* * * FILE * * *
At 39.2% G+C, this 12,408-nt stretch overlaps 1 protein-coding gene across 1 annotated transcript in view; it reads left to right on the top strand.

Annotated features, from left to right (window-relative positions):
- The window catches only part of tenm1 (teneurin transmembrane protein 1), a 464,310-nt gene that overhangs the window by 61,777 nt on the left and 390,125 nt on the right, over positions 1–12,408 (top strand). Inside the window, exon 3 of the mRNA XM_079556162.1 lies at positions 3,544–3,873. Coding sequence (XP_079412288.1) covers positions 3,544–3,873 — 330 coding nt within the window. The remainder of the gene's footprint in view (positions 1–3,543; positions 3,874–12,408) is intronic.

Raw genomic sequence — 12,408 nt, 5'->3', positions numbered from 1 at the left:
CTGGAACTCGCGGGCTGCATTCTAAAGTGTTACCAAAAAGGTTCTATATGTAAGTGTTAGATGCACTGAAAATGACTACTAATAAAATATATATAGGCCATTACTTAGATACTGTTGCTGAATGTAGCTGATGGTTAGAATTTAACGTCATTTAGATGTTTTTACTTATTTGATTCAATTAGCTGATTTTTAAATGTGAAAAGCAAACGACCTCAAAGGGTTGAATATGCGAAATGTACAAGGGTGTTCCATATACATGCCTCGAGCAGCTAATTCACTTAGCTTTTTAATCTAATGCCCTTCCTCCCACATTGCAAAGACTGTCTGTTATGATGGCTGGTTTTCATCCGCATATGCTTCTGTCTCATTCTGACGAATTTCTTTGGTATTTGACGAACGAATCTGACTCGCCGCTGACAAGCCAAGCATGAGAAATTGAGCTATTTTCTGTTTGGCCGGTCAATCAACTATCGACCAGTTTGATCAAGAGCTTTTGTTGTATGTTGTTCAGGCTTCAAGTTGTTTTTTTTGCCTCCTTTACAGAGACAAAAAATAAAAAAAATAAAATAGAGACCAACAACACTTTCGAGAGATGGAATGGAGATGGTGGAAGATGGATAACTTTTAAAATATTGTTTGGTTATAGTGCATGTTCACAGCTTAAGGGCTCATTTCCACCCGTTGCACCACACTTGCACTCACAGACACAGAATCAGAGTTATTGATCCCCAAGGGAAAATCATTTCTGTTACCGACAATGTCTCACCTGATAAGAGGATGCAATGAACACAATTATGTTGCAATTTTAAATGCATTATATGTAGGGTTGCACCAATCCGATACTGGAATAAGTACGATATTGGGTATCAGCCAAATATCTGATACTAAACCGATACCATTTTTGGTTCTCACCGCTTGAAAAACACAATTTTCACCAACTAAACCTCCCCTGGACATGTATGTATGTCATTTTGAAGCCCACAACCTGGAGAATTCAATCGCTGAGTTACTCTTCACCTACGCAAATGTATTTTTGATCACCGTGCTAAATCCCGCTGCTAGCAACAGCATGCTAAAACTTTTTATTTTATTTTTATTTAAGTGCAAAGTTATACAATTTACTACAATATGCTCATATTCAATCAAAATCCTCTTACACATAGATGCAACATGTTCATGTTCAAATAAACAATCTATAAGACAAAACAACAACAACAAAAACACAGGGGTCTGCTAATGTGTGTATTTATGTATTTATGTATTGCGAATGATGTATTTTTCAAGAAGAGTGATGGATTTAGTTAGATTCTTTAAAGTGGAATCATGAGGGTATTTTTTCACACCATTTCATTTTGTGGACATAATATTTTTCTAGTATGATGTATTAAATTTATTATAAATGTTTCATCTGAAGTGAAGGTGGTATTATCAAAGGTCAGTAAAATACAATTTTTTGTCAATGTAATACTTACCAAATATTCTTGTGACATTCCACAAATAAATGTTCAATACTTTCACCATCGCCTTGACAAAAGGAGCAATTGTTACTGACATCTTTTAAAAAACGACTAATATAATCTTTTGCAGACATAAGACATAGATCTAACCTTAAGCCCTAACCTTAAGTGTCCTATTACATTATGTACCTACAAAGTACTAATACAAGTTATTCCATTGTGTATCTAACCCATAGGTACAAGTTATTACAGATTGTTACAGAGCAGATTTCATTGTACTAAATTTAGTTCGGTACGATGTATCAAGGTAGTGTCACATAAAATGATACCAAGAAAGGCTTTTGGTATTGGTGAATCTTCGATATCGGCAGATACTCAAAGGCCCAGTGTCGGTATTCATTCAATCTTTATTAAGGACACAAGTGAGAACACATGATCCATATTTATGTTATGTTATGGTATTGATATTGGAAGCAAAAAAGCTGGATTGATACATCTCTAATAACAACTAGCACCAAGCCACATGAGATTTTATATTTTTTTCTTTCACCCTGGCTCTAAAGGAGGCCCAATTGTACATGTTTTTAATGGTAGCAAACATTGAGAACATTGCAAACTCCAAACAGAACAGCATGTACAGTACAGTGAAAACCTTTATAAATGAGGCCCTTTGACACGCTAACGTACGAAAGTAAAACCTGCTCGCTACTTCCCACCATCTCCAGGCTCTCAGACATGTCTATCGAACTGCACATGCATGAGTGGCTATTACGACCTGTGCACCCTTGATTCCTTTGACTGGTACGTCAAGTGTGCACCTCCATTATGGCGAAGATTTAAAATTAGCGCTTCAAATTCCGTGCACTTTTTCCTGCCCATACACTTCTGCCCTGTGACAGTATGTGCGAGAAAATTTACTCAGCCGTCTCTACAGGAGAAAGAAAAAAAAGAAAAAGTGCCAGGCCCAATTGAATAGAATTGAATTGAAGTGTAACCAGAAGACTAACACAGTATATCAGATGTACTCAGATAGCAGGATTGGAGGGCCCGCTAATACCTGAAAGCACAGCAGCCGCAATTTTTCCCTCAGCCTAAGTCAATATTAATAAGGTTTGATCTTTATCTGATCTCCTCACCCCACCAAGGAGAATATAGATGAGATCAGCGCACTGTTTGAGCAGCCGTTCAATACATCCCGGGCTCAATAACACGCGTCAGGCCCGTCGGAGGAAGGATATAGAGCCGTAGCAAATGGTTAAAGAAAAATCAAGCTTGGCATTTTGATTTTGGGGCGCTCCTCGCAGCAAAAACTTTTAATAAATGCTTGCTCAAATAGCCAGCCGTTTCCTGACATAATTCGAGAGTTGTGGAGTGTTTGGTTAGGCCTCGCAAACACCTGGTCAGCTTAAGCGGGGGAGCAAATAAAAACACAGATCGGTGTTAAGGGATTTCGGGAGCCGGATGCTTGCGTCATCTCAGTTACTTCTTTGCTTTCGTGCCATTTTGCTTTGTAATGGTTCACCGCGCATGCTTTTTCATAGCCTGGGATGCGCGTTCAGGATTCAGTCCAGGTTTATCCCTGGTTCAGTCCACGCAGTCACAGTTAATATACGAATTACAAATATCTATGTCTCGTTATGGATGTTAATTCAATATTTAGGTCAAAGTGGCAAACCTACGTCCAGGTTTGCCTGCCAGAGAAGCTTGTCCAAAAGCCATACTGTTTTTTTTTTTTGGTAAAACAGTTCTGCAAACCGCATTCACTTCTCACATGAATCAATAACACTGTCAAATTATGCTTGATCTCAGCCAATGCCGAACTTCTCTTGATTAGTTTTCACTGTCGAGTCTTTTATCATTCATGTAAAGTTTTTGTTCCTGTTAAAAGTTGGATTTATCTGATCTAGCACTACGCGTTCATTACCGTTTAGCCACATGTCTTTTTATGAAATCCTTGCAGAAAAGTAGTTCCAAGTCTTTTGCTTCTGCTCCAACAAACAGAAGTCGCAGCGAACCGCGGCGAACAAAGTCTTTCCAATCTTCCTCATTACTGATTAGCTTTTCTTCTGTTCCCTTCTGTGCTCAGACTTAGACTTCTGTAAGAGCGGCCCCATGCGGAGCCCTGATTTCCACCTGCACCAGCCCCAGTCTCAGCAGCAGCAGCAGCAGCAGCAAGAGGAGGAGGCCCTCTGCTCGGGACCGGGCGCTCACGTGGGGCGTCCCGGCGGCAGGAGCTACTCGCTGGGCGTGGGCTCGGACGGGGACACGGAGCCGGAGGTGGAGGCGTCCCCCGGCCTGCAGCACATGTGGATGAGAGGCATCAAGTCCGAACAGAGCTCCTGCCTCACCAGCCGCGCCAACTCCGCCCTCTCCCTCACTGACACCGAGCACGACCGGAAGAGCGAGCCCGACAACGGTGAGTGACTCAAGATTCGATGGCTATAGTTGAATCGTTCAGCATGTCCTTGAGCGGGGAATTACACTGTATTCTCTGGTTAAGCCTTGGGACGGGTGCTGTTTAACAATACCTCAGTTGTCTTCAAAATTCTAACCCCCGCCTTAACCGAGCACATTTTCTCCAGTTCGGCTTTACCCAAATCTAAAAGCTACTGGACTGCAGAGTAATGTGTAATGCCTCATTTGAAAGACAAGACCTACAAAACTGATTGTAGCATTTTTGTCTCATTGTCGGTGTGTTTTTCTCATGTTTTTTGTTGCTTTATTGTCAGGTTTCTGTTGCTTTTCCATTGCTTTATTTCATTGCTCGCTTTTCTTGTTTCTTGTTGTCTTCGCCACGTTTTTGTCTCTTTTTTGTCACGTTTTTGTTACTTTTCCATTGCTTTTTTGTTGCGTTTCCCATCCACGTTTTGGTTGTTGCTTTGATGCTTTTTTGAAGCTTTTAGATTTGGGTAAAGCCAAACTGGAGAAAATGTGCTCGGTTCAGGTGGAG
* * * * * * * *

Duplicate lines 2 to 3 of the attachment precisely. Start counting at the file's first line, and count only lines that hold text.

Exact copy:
Annotated features, from left to right (window-relative positions):
- The window catches only part of tenm1 (teneurin transmembrane protein 1), a 464,310-nt gene that overhangs the window by 61,777 nt on the left and 390,125 nt on the right, over positions 1–12,408 (top strand). Inside the window, exon 3 of the mRNA XM_079556162.1 lies at positions 3,544–3,873. Coding sequence (XP_079412288.1) covers positions 3,544–3,873 — 330 coding nt within the window. The remainder of the gene's footprint in view (positions 1–3,543; positions 3,874–12,408) is intronic.